$1.5 Billion Impact From Proposed Trails?
Southeastern Wisconsin’s 700-mile trail network will have economic, health benefits, says report by Rail-to-Trail Conservancy.
Southeastern Wisconsin’s future 700-mile regional trail network could bring significant health and economic benefits to the state, according to a report by Rail-to-Trail Conservancy.
Rail-to-Trail Conservancy, a nonprofit that connects people and communities by converting old rail lines into nationwide trail networks, announced a state-based analysis on the impacts of trail systems Tuesday in Milwaukee.
According to the report, the net economic impact of trails in Wisconsin is as much as $1.5 billion. This includes direct trail user spending of $686 million and $833 million in avoided health care costs.
The Route of the Badger already extends 340 miles across southeast Wisconsin, but Rail-To-Trail is working to expand it. The extension will make the trail 700-miles long and will connect Milwaukee to Dousman, Sheboygan to Kenosha, and have trails connecting to Madison and Chicago.
Keith Laughlin is the former president of Rails-to-Trails Conservancy. He was the visionary behind the creation of the Route of the Badger.
“It’s a place were there was already a huge amount of trail on the ground in proximity to a lot of people,” Laughin explained.
The nonprofit has created more than 36,000 miles of trails across the nation and wants to continue by connecting completed trails into a network through their TrailNation plan.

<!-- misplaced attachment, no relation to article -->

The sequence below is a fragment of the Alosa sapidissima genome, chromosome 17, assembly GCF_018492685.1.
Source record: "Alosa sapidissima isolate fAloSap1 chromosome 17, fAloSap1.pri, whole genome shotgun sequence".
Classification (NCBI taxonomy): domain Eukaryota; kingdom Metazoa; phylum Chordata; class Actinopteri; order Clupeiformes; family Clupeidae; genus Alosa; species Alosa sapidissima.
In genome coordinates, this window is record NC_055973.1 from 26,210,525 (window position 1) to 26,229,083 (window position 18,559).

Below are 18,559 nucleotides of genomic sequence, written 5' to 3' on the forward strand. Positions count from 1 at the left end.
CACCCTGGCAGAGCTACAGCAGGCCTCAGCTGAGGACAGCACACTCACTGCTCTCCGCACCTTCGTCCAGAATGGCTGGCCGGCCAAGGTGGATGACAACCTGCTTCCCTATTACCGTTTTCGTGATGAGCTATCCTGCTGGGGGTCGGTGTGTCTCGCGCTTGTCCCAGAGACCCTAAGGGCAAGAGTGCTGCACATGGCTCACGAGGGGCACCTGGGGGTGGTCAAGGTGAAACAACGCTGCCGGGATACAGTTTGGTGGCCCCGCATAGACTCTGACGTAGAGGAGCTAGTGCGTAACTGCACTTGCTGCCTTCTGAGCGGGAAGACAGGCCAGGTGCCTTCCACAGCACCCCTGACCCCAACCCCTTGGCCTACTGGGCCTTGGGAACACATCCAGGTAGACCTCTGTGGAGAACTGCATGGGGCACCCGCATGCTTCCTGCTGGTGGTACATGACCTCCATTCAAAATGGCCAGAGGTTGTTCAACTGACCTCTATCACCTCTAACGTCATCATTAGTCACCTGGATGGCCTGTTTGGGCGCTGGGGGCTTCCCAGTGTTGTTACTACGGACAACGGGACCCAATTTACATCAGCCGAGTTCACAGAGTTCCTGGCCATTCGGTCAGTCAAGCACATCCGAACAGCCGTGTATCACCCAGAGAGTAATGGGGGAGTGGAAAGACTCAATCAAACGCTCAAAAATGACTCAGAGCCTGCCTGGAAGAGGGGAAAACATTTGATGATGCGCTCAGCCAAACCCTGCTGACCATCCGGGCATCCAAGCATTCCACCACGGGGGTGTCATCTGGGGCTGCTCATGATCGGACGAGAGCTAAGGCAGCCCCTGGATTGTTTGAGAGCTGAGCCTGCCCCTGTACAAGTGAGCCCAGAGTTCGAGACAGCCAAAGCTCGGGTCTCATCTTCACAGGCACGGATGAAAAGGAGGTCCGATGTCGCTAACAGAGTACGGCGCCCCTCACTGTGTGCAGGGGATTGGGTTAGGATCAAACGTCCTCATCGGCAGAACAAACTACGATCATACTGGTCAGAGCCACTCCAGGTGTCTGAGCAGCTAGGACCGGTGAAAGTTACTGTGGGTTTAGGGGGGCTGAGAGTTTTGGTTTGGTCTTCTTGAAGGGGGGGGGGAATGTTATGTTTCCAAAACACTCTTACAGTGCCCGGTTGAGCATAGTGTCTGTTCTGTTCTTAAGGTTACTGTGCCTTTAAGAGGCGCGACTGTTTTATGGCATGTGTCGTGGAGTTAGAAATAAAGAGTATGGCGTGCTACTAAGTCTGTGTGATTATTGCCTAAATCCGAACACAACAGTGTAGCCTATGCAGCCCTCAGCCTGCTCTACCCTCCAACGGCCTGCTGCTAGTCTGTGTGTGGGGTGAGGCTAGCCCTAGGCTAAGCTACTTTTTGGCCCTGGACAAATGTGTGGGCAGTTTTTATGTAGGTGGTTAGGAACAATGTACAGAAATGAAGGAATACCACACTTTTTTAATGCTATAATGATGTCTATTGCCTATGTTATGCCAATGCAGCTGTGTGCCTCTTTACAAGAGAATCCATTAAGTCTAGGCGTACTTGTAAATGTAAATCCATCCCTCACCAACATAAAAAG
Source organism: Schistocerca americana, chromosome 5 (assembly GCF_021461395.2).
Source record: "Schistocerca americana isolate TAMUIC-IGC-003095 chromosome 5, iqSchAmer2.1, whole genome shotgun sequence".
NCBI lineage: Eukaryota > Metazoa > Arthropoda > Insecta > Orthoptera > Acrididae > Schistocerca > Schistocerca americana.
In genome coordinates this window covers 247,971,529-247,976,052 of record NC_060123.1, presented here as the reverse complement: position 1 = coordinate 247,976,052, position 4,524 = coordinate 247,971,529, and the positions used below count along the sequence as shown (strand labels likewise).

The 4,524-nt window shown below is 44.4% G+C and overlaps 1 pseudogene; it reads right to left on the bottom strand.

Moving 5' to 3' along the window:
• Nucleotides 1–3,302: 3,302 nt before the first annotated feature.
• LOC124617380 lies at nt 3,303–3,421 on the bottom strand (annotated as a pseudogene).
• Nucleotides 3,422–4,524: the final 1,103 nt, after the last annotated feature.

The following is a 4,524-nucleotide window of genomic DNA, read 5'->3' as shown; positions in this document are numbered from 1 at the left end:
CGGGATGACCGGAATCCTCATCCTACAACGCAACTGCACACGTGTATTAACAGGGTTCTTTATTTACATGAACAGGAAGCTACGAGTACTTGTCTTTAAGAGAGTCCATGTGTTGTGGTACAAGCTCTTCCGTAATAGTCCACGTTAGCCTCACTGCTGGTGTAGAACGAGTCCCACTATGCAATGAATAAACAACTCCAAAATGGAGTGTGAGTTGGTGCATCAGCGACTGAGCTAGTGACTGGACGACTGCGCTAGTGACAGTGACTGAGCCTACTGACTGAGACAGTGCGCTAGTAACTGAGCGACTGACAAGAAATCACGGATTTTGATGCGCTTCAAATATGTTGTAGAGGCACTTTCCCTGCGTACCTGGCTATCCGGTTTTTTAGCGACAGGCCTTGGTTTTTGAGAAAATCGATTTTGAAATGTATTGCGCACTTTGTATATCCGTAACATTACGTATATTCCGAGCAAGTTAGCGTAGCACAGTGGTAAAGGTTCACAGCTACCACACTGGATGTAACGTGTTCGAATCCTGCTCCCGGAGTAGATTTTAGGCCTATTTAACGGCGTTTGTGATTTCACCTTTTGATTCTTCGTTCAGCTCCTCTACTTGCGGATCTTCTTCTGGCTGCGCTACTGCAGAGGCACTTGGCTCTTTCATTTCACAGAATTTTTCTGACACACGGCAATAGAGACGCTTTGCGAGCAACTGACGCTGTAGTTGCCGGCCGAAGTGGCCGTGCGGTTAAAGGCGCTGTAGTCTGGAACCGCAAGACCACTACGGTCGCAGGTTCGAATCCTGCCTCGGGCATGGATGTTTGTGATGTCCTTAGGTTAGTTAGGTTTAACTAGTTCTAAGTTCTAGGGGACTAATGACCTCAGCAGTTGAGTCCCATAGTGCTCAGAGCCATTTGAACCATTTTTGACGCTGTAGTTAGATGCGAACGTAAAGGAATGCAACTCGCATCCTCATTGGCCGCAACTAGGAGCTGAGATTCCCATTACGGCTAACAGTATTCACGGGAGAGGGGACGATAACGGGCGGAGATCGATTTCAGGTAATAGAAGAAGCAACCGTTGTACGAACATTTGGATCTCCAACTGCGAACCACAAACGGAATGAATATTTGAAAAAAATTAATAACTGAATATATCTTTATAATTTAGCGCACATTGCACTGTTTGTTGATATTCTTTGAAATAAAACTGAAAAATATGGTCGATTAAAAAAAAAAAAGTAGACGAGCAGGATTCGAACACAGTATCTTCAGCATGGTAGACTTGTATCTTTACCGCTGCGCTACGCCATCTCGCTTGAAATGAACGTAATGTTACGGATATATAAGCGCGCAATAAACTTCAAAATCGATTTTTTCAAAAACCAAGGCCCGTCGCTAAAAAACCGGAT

“What we’ve started here we are now trying to replicate and bring it to a lot of other places across the country,” Laughin said. “There are now nine TrailNation projects.”
According to current Rail-to-Trail Conservancy president, Ryan Chao, 53 percent of trips in U.S. would take a 20-minute bike ride; 28 percent of trips would take a 20-minute walk, but 90 percent of trips are taken by car.
“This research is powerful because it proves that connecting trails and walking and biking infrastructure can bring incredible benefits,” Chao said in a statement. “There are quantifiable benefits when we convert short trips to walking and biking — but it takes connected and convenient infrastructure to realize those benefits.”
Kate Nelson is the chief sustainability officer at the University of Wisconsin-Milwaukee. Her family downsized to one car over five years ago, and she started using the trails to get to work by bike. She has around a 40 to 45-minute commute. By using the trails and without the financial burden of maintaining two vehicles, Nelson told WPR that her family was able to pay off debt and connect with the environment.
“It totally changes your life,” Nelson said. “It makes you far more conscious of the trips that you make and how you’re going to get your exercise and how you are going to spend time together. It’s just so much more enriching.”
Nelson said people don’t have to fully commit to using the trails all the time, but using them will often make a difference.
“We don’t give ourselves that time in our lives,” Nelson said. “You’re going to go to the gym, you’re going to get changed and you’re going to spend 30 to 60 minutes at the gym. So you’re going to spend the same amount of time.”
Listen to the WPR report here.
Trail Networks Could Bring Economic And Health Benefits To Wisconsin was originally published by Wisconsin Public Radio.